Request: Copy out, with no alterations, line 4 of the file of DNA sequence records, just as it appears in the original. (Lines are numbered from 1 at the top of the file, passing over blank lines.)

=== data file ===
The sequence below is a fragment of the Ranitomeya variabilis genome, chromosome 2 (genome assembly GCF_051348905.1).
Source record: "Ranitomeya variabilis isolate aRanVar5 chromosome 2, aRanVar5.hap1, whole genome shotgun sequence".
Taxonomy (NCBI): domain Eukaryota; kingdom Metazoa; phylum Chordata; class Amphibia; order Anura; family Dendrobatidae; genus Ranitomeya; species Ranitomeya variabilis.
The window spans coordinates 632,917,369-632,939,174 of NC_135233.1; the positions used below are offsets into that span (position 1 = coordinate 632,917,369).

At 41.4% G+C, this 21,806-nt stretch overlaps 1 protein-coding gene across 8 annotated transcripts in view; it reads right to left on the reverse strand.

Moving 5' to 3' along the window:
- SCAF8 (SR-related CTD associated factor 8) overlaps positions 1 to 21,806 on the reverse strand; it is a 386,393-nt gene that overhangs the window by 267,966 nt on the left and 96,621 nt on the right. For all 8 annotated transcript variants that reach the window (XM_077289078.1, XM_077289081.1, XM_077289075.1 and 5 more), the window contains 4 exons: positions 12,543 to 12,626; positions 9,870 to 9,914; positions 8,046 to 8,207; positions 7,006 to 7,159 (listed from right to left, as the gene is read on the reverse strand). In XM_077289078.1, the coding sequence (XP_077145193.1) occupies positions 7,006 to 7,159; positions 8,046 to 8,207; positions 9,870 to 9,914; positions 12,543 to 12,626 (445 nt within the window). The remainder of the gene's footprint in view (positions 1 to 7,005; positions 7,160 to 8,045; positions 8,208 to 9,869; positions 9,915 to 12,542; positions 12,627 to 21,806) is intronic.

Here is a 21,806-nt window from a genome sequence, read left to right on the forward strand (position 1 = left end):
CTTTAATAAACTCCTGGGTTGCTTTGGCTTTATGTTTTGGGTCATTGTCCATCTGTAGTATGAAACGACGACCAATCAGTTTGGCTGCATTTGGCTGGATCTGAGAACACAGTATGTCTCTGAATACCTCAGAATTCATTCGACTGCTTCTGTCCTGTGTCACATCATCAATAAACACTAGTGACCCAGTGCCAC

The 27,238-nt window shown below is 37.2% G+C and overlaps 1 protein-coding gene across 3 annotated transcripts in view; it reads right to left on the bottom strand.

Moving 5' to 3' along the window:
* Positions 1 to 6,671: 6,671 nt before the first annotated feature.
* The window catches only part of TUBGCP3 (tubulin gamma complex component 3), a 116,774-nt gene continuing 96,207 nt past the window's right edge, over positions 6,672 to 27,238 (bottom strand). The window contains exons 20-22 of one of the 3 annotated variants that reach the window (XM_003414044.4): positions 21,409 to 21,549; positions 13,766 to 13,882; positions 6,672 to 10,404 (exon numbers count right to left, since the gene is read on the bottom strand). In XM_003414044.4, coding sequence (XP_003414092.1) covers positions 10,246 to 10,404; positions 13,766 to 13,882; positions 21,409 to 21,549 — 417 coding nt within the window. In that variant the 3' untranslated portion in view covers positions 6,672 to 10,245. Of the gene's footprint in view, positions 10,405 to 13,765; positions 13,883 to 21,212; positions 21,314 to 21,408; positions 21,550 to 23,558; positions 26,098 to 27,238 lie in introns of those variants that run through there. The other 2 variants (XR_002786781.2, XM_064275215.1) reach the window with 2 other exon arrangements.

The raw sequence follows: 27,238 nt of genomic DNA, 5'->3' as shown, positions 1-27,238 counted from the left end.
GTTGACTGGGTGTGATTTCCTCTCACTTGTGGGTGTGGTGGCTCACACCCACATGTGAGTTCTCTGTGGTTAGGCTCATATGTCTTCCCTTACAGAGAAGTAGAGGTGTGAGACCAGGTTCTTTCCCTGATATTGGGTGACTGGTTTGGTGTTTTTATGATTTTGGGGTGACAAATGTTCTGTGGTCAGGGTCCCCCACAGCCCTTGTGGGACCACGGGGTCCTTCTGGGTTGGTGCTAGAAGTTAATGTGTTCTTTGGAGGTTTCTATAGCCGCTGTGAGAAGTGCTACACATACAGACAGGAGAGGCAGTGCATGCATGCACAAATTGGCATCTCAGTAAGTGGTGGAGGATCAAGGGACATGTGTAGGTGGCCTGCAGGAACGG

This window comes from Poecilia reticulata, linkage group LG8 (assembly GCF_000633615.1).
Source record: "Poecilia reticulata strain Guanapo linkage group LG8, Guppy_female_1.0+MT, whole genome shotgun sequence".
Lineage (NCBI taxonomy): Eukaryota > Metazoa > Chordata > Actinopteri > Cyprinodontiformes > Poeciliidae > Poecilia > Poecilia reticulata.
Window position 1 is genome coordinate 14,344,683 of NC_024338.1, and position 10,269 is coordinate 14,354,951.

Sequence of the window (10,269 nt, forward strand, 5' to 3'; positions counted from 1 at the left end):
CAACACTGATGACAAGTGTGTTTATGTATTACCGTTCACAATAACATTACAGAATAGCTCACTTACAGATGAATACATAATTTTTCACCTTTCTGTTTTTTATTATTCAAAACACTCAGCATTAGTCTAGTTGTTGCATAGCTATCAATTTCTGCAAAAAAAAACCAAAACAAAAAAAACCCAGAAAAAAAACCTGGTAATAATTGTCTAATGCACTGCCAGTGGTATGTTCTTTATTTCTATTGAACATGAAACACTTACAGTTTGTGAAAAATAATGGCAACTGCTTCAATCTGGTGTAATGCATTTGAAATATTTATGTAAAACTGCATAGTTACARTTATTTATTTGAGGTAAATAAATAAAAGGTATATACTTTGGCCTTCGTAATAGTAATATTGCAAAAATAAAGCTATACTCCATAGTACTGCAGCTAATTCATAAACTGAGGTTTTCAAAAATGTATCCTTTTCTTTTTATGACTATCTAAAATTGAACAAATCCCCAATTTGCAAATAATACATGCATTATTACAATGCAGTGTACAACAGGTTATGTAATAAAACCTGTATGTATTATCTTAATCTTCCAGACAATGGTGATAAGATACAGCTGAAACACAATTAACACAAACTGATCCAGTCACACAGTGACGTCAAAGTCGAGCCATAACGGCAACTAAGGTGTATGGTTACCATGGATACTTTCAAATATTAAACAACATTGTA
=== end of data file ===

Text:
The window spans coordinates 632,917,369-632,939,174 of NC_135233.1; the positions used below are offsets into that span (position 1 = coordinate 632,917,369).